Monday, September 7, 2015

Sunshine Amidst the Downpour

A few years ago, as I was working in my home office, it began to rain. I'm talking downpour. Oddly enough, the sun was shining the entire time. It was such a beautiful sight, I stopped writing to enjoy that brief moment in time. I used to focus on the downpour (rain and flat ironed hair do not mix!), now I notice the sun and am soothed by the storm. Think about life as a Christian. Jesus wants us to understand He is always with us, in the darkest of storms and on bright, sunny days. Negative people will always be in our lives trying to upset us, demean us, or persecute us no matter how kind and loving we are. They see our joyfulness which only enhances their state of misery. How do we handle people trying to "catch" us, ready to condemn? Well, we have two choices. Either fall into the darkness they so desperately want us to share, or, rely on Jesus and the joy faith in Him provides, offering love and compassion. Understand offering love and kindness doesn't guarantee the same in return. But, I aspire to see the sunshine amidst the downpour and soothing sound of the rain. I pray those in darkness choose to do the same someday.

In todays Gospel (Luke 6:6-11), Jesus chooses to heal a man despite the hatred of those trying to "catch" Him as evidence to persecute Him:

On a certain sabbath Jesus went into the synagogue and taught, and there was a man there whose right hand was withered. The scribes and the Pharisees watched him closely to see if he would cure on the sabbath so that they might discover a reason to accuse him. But he realized their intentions and said to the man with the withered hand, "Come up and stand before us." And he rose and stood there. Then Jesus said to them, "I ask you, is it lawful to do good on the sabbath rather than to do evil, to save life rather than to destroy it?" Looking around at them all, he then said to him, "Stretch out your hand." He did so and his hand was restored. But they became enraged and discussed together what they might do to Jesus.

In Anne a lay apostle's book Lessons in Love, she affirms we must strive to see through condemnation from others:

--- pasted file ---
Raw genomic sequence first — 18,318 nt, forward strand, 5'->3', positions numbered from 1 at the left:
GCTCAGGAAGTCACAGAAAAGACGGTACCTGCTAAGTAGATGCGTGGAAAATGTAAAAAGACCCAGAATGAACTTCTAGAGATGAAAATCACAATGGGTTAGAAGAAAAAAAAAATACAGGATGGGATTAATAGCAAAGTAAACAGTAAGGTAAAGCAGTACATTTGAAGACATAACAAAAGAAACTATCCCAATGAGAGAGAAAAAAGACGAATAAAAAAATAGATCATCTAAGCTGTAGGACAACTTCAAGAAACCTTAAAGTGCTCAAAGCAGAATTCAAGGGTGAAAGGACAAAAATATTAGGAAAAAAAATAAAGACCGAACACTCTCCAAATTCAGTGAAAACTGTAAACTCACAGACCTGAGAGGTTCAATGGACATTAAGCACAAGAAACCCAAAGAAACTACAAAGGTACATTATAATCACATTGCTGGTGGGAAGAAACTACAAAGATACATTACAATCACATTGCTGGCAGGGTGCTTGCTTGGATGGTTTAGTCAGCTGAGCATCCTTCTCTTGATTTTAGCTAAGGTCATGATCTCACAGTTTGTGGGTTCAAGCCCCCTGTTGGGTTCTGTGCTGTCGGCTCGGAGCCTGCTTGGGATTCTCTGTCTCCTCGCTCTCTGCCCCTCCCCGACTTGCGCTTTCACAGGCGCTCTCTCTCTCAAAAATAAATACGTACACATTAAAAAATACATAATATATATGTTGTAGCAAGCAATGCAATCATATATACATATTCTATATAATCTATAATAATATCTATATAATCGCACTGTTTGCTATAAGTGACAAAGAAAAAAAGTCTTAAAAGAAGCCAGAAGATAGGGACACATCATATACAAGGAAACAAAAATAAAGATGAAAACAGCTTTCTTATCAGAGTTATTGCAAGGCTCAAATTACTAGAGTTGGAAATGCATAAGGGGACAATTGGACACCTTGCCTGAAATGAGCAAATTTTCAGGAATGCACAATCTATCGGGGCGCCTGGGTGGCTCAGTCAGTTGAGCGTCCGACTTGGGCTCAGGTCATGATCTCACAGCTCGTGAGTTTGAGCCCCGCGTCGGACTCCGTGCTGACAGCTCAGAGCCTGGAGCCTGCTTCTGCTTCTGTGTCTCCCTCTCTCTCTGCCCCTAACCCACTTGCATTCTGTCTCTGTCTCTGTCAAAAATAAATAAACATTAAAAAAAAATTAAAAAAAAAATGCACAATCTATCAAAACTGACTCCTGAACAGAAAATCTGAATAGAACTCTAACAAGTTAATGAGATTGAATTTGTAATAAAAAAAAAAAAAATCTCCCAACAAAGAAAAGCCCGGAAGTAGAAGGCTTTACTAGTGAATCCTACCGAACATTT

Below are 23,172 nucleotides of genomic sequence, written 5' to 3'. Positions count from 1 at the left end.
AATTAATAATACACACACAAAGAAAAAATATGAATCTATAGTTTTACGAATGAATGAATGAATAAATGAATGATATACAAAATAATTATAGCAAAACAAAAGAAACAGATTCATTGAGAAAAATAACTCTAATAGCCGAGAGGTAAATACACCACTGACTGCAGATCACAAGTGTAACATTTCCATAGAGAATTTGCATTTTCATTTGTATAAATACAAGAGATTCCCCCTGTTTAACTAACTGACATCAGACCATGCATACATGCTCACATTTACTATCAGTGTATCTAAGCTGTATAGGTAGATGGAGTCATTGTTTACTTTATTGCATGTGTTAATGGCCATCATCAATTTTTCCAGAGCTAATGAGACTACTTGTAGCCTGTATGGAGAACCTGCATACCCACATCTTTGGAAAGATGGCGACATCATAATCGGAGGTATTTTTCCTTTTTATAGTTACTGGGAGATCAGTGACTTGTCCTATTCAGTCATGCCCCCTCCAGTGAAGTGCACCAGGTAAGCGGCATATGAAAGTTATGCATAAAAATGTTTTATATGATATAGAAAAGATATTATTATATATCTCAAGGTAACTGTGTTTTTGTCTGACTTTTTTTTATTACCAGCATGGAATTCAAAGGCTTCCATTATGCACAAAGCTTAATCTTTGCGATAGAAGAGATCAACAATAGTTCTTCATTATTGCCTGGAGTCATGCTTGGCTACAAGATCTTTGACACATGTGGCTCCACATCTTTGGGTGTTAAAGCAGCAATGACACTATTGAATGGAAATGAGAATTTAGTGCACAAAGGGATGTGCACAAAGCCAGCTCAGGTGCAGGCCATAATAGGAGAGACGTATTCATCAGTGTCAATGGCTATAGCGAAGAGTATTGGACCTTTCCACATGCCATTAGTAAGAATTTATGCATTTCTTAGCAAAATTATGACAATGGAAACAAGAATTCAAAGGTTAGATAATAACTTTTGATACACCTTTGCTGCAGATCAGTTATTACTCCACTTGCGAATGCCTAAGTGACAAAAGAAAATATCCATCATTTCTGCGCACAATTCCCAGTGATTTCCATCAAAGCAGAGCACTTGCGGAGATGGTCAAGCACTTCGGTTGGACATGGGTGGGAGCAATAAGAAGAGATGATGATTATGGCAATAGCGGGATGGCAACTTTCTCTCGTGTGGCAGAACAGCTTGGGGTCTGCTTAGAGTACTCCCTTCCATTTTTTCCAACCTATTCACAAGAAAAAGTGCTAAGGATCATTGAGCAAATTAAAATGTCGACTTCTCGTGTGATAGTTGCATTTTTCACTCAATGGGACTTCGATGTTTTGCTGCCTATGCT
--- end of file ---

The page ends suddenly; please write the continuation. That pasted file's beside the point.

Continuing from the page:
"We see that the Pharisees were looking to condemn. Remember that this is the opposite of what Jesus did. Jesus looked to save. We must look for evidence of hope and potential in those around us. Some search constantly for evidence of unholiness in others. I think this might be their way of trying to fuel or protect their superiority or obtaining value for themselves in an unhealthy way. Superiority is something that requires constant feeding, like an addiction. Just as a cigarette smoker needs a nicotine fix periodically, a superiority addict needs to look down on someone periodically. Anyone will do."

Lay apostles, it is so easy to fall into the negative behavior of loved ones, friends or co-workers. Even the negative behavior of a salesperson in the mall. When confronted by someone trying to tear me down or ruin my mood, I try to think of the hurt or pain this person is suffering from causing the nastiness. Maybe they don't have Jesus to comfort them. Maybe they don't have the love of family to cushion the fall. We have no idea where this person has been, even if it is someone living in our own household. So, love unconditionally and don't hold condemnation from others internally. More than likely, the reaction is from an open wound and they don't know how or haven't taken the time to heal it. Shine a little sunshine. Shine Jesus Christ.

Thank you, Lord, for teaching me to look past condemnation to the hurt behind the words. And for compassion when others only want to see me fall.

God bless,

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